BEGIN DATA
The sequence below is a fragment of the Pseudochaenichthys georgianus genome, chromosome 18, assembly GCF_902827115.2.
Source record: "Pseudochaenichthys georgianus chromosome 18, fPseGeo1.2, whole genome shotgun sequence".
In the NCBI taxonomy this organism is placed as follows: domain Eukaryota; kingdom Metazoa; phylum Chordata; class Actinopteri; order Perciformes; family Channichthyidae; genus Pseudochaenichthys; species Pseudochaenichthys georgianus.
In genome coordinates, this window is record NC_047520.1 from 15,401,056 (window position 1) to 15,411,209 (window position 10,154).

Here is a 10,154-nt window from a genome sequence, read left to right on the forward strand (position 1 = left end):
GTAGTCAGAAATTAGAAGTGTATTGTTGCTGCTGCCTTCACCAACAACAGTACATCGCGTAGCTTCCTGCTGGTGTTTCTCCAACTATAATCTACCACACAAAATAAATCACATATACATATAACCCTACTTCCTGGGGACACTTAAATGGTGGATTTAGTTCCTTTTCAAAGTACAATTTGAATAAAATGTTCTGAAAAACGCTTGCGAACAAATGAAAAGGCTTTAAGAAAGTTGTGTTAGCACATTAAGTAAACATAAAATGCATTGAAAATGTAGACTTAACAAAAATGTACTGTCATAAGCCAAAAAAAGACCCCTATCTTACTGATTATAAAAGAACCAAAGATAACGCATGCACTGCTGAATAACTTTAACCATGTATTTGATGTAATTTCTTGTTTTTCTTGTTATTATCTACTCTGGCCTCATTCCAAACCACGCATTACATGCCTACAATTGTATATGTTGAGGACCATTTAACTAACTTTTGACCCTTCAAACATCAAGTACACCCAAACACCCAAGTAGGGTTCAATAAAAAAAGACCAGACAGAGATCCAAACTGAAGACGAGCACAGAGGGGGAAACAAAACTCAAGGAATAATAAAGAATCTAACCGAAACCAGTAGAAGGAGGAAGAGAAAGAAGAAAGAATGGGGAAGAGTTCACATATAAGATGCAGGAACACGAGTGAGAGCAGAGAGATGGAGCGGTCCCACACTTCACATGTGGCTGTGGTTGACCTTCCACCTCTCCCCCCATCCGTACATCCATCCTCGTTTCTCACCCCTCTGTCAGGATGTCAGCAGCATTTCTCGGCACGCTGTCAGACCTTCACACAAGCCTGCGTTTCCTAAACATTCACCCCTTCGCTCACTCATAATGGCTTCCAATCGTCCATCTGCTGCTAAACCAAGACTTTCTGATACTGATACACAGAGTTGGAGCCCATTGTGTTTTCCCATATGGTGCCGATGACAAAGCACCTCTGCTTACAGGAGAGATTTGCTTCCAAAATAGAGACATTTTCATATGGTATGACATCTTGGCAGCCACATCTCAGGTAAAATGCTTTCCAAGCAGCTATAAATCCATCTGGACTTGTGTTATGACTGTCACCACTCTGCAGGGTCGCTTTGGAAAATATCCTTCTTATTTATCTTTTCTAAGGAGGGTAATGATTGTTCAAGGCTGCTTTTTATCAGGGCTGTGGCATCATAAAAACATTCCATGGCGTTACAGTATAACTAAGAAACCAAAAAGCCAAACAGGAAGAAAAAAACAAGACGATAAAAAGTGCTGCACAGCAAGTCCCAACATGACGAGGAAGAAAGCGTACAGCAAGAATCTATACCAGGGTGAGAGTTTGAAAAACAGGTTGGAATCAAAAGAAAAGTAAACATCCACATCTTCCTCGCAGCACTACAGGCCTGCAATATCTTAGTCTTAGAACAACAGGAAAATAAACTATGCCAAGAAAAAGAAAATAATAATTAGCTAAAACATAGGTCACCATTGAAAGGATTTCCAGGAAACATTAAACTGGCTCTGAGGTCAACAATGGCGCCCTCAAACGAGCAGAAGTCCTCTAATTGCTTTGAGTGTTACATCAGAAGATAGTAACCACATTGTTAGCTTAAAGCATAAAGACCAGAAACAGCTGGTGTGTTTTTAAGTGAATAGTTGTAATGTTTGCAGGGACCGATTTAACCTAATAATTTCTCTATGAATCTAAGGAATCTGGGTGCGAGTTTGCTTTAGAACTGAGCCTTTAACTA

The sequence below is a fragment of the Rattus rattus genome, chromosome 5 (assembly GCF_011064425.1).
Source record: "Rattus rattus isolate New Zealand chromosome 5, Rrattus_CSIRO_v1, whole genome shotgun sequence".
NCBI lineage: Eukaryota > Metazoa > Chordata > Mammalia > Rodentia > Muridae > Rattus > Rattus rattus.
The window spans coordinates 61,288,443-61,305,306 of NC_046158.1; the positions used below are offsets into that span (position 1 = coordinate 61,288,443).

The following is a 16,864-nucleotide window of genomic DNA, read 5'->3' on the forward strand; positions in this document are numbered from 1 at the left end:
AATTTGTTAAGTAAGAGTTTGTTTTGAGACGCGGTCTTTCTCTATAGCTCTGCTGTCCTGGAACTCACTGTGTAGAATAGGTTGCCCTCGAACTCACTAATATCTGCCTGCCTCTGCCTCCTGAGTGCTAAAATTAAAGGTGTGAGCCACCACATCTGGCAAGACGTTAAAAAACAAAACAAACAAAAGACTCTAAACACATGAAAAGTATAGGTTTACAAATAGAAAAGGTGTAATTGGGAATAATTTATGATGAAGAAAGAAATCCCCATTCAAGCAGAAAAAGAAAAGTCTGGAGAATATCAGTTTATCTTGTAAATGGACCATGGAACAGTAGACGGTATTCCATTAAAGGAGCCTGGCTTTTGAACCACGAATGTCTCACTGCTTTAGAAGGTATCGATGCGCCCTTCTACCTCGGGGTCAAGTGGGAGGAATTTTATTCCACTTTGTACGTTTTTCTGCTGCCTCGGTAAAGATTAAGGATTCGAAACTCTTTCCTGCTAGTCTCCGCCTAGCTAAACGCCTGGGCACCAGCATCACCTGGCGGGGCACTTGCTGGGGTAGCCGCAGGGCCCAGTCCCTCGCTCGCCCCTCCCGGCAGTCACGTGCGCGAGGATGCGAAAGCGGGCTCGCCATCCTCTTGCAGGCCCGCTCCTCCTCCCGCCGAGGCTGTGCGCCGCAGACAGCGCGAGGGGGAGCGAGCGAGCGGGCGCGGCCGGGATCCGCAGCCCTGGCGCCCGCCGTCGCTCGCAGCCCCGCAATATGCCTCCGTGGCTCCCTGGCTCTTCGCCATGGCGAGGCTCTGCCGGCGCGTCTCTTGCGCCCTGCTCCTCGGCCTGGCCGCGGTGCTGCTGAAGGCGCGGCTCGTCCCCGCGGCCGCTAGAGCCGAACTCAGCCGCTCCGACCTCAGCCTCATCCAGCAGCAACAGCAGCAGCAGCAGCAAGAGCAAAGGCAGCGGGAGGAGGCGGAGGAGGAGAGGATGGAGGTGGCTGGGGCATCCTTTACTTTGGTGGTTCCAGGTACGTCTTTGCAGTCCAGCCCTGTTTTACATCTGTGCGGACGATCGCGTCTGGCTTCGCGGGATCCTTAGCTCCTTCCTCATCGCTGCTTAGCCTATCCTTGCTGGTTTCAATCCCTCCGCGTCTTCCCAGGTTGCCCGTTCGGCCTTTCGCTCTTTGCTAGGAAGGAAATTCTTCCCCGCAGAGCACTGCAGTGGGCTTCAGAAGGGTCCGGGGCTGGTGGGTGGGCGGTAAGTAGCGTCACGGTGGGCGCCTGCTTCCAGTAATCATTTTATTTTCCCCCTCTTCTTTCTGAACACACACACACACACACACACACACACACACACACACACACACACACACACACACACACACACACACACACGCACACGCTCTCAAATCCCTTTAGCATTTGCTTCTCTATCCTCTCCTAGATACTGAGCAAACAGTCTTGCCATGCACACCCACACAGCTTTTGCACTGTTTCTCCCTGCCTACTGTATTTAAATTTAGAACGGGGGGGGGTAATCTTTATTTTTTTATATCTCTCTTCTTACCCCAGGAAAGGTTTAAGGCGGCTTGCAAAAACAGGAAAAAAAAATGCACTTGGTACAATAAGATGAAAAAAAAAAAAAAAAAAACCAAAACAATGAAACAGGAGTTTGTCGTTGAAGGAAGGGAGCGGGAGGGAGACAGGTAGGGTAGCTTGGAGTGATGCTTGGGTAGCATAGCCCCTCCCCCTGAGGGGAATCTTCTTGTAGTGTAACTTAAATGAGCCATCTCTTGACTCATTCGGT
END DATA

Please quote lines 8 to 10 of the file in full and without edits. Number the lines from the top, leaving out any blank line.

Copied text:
Source record: "Rattus rattus isolate New Zealand chromosome 5, Rrattus_CSIRO_v1, whole genome shotgun sequence".
NCBI lineage: Eukaryota > Metazoa > Chordata > Mammalia > Rodentia > Muridae > Rattus > Rattus rattus.
The window spans coordinates 61,288,443-61,305,306 of NC_046158.1; the positions used below are offsets into that span (position 1 = coordinate 61,288,443).